A rare pair of massive blue and white 'soldier' vases and covers, Kangxi. Photo courtesy Bonhams.

Each vase of tall baluster form rising to the high shoulder, well painted in shades of lighter and darker blue with four panels divided by narrow borders enclosing white morning glory scrolls, the panels painted with two scenes of ladies and boys at play in a fenced garden by a pavilion alternating with two scenes of boys behind fences watching two jousting mounted warriors, all above a border enclosing roundels reserved on a cracked-ice ground above pendent stiff leaves, each cover with a group of precious objects in the medallion surrounded by stiff lappets, wood stands. The taller 102cm (40½in) high (6). Estimate £160,000 - 180,000 (€190,000 - 220,000). Unsold

These 'Soldier' vases, also known as 'Dragoon vases', which stand over one meter high, owe their unusual name to Augustus the Strong, Elector of Saxony and King of Poland (1670-1733).

In the summer of 1715, after the Great Northern War, Augustus wished to downsize his army and reduce costs. However, instead of selling his army to another prince for money, he considered accepting Asian porcelain as payment instead, so as to elevate his position among European royalty.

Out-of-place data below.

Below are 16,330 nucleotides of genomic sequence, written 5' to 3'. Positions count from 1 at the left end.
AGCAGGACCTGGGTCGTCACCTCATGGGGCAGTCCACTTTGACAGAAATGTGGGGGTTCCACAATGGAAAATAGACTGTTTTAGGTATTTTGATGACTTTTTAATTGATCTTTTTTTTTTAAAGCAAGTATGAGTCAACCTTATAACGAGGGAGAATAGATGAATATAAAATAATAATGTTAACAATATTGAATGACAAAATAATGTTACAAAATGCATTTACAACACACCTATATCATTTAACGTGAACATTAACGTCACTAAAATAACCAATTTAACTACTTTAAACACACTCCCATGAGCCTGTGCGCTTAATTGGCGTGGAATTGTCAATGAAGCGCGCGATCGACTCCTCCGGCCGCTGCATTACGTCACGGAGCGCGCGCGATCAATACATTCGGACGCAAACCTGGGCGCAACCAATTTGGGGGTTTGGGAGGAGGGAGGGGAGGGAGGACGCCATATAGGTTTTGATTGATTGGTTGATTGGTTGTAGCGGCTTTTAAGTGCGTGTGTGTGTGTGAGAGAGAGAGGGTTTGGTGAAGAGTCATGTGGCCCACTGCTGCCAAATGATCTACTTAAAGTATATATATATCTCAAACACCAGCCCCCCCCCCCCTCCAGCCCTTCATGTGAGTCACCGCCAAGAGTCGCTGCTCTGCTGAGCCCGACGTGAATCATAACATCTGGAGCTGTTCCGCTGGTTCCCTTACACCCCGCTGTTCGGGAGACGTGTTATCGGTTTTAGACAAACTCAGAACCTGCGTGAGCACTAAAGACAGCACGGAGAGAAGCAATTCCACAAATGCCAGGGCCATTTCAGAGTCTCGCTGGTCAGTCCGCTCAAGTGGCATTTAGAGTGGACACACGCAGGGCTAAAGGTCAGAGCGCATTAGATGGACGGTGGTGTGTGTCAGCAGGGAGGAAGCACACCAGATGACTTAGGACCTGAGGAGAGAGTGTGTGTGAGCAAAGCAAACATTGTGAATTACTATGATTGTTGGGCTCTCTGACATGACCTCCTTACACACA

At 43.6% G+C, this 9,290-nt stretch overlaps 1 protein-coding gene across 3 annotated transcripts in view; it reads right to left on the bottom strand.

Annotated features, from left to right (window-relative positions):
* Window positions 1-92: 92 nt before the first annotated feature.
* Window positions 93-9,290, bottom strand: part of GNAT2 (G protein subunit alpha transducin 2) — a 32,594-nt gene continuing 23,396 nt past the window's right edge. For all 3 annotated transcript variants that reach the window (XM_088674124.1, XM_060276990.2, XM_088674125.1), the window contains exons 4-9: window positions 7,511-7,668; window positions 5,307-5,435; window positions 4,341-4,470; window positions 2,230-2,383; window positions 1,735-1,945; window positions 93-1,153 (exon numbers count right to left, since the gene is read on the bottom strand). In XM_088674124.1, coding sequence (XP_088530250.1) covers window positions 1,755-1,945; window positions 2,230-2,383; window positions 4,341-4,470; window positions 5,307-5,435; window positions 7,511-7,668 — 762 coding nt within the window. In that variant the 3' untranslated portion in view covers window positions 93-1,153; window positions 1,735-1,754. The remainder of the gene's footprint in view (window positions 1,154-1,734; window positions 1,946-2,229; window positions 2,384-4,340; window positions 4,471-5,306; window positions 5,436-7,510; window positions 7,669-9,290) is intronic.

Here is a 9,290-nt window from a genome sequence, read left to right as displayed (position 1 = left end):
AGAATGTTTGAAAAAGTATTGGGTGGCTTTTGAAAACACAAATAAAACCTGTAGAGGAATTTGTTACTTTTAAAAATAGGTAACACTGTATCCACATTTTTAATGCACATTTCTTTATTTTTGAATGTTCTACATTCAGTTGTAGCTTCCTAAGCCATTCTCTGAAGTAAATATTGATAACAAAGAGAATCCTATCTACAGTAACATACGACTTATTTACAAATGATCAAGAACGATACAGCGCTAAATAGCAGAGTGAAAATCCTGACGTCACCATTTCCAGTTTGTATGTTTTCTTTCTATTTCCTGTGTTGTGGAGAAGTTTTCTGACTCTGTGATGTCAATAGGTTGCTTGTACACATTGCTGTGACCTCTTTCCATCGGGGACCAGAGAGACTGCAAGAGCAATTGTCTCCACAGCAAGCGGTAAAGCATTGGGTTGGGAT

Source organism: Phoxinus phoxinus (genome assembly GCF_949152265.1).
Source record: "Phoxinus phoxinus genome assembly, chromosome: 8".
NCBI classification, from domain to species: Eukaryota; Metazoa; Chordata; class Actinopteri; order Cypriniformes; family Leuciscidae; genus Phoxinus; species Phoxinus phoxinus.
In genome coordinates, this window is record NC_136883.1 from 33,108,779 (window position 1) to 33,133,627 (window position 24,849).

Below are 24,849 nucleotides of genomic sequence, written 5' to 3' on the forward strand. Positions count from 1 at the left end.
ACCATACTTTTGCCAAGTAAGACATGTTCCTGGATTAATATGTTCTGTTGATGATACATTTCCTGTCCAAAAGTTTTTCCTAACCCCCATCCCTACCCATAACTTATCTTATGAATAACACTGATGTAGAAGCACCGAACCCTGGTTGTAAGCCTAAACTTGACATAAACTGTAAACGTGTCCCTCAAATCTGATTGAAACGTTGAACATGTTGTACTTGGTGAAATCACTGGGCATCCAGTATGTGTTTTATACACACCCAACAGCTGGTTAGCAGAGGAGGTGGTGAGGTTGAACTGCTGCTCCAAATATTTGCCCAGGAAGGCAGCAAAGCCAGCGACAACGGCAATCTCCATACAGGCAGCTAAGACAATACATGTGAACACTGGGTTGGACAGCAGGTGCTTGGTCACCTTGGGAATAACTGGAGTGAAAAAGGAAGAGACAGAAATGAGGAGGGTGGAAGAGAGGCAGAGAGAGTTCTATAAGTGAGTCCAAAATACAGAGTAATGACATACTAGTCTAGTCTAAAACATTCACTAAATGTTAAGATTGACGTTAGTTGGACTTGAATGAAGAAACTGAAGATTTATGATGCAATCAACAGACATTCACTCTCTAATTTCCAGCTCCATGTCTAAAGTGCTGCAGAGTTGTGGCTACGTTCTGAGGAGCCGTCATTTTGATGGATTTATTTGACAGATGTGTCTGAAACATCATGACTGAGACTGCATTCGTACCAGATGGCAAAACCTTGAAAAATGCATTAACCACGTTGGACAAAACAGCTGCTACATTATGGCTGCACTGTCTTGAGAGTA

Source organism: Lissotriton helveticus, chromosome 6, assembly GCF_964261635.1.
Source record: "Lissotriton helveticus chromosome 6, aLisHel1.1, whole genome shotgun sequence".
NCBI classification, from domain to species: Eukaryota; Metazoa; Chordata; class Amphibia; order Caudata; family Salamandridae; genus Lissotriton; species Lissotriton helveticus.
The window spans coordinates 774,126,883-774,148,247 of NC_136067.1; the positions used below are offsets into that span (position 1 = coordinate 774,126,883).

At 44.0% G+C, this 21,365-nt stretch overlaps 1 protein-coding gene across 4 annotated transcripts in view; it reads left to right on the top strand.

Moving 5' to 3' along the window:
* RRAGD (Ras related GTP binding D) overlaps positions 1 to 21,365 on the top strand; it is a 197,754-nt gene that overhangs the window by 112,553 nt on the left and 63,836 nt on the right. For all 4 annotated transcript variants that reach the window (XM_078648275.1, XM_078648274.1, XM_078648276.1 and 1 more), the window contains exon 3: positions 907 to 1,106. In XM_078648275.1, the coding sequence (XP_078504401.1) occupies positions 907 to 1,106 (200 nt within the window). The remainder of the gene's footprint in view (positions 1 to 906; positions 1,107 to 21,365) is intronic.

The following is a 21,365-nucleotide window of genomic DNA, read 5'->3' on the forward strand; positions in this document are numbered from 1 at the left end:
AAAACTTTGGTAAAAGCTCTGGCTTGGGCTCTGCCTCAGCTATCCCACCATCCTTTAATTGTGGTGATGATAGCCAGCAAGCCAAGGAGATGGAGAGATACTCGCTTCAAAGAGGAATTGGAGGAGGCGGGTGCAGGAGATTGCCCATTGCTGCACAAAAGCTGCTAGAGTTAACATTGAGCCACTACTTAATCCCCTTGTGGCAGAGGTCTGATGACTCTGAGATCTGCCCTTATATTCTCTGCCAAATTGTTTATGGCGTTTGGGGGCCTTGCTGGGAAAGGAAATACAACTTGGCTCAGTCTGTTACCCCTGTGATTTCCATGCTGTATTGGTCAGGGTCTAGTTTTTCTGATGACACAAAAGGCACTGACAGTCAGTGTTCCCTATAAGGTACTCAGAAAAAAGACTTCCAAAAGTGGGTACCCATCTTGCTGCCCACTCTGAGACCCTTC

Augustus no doubt remembered the vast treasures of porcelain in the Palace cabinets of Oranienburg and Charlottenburg he saw during his visit to King Frederick I of Brandenburg and Prussia in 1709. Augustus also knew the Prussian successor, Frederick William I, deemed all his inherited art as superficial, preferring instead to focus spending on his army. Therefore, negotiations for the exchange of porcelain and soldiers took place.

In April 1717, a total of 151 pieces of porcelain from the Palaces of Oranienburg and Charlottenburg were delivered to Augustus while 600 Dragoon soldiers without horses and officers crossed the border at Baruth between Saxony and Brandenburg-Prussia. On the advice of Frederick William I, the exchange - which had a monetary value of 26,000 thalers - took the form of a simple ritual and was declared a 'gift' between the two royals. Thus, these tall porcelains became known as 'Dragoon vases' or 'soldier vases'.

A related pair of 'Dragoon' vases from Petworth House in Sussex is illustrated in Treasures from the National Trust, London, 2007, p.49. Compare another 'Soldier' vase sold in these rooms, 12 May 2011, lot 317, and another important pair was sold in these rooms on 10 July 2006, lot 107.

Bonhams. FINE CHINESE ART. London, New Bond Street. 7 Nov 2013 - www.bonhams.com